Hey film fans! The Maryland Film Festival starts tonight! This is the last film I’ll be sneak previewing. It’s sort of great.
Before Facebook and Twitter—hell, before MySpace and Friendster—there was Napster, the music file sharing company that revolutionized, democratized, and completely freaked out the music industry.
Downloaded, the documentary on Napster, directed by Alex Winter (yes, that Alex Winter, from Bill and Ted’s Excellent Adventure), is about the rise and fall of this audacious start-up. But it’s also about the seismic generational divide between those who grew up expecting free things from the Internet and those who didn’t.
Napster started, as revolutions often do, in the mind of a young person—in this case, teenager Sean Fanning, a coder and music lover who wanted to find a more efficient way to share music with his friends. He developed the code for Napster and watched it take off like wildfire. First a few hundred people using it, then thousands, then millions.
He eventually joined forces with Sean Parker (later to be played by Justin Timberlake in The Social Network), an entrepreneurial-minded buddy he’d met online. They hired a few more music-loving friends who were good at writing code and off they went.
This was the day of Internet startup businesses—the guys from Google, for example, idolized Napster and hoped to emulate its success—when venture capitalists were throwing billions at companies with 21-year-old CEOs in blue jeans who didn’t necessarily have a way to make money.
The record companies didn’t get it at first—saw Napster as a nuisance, not completely unlike the bootleg music you would see being sold in the streets. “We were ambushed,” says one record company exec, in hindsight. When they realized that Napster was allowing hundreds of thousands of people to download and share music for free, they pounced. Lawsuits were filed. Congressional hearings were held.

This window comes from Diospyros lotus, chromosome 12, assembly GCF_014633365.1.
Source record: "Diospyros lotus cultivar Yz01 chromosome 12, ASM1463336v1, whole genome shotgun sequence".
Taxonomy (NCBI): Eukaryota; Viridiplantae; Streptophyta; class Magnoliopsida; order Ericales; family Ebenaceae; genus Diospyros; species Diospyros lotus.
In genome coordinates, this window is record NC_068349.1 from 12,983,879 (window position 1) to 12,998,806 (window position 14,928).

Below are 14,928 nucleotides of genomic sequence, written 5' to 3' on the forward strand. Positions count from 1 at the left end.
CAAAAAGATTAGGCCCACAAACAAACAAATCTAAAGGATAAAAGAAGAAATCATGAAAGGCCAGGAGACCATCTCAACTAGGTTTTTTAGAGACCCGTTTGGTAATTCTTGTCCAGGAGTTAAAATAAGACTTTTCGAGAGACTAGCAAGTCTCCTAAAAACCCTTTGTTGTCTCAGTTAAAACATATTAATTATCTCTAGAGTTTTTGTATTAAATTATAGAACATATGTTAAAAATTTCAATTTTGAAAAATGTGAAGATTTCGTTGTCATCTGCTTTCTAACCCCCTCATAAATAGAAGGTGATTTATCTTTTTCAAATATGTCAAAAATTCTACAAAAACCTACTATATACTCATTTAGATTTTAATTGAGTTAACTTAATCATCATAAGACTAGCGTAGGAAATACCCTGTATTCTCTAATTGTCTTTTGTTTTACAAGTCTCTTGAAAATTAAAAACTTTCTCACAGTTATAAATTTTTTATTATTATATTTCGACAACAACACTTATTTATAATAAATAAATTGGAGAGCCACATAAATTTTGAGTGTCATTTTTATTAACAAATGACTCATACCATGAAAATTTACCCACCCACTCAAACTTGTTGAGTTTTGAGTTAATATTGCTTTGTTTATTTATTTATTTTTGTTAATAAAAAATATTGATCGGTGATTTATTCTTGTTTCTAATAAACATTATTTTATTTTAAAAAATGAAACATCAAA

As for the artists themselves? Their reactions were mixed.
The Spice Girls, shown in archival footage, claim ignorance (convincingly). “We’re not that into computers,” says Posh Spice.
The jam band Dispatch, interviewed today, feel they owe their success to Napster, which allowed their music to reach a much larger audience.
While instinctive iconclasts Henry Rollins and David Bowie both embraced the Napster revolution, the file sharing site also had some surprising and powerful musician foes—namely, metal band Metallica and gangster rapper Dr. Dre.
“Metal and gangster rap,” Sean Parker muses in the film. “The two least likely to be going after us.”
Downloaded, which is being distributed by VH1, has access to MTV’s frontline reporting of the Napster controversy. (The scenes of Lars Ulrich from Metallica holding a sit-in of sorts in front of Napster’s offices are priceless—possibly the least metal thing anyone has ever done.) There are also clips of Jon Stewart cracking wise about the greed of record companies on The Daily Show.
In the end, Napster’s model was unsustainable. Sean Parker, who made the mistake of using the word “pirated” in an internal memo (lawyers instructed them to use “shared” instead) was scapegoated and fired (ironic in light of his treatment of Eduardo Saverin—if you believe The Social Network’s version of events, that is) and the company was forced to file for bankruptcy and eventually folded.
Of course, Napster may have failed, but online music sharing is here to stay. (Steve Jobs, visionary genius that he was, was the first to truly monetize it, with iTunes.)
And Sean Fanning, a poor kid from suburban Massachusetts who had no idea what he was getting himself into, still seems shell-shocked, even 10 years later.
He’s able to talk about his experiences articulately, but he has a far-off look in his eyes, as if contemplating a digital horizon that should’ve belonged to him.
To find out when you can see Downloaded, and all the other films at the Maryland Film Festival, go here.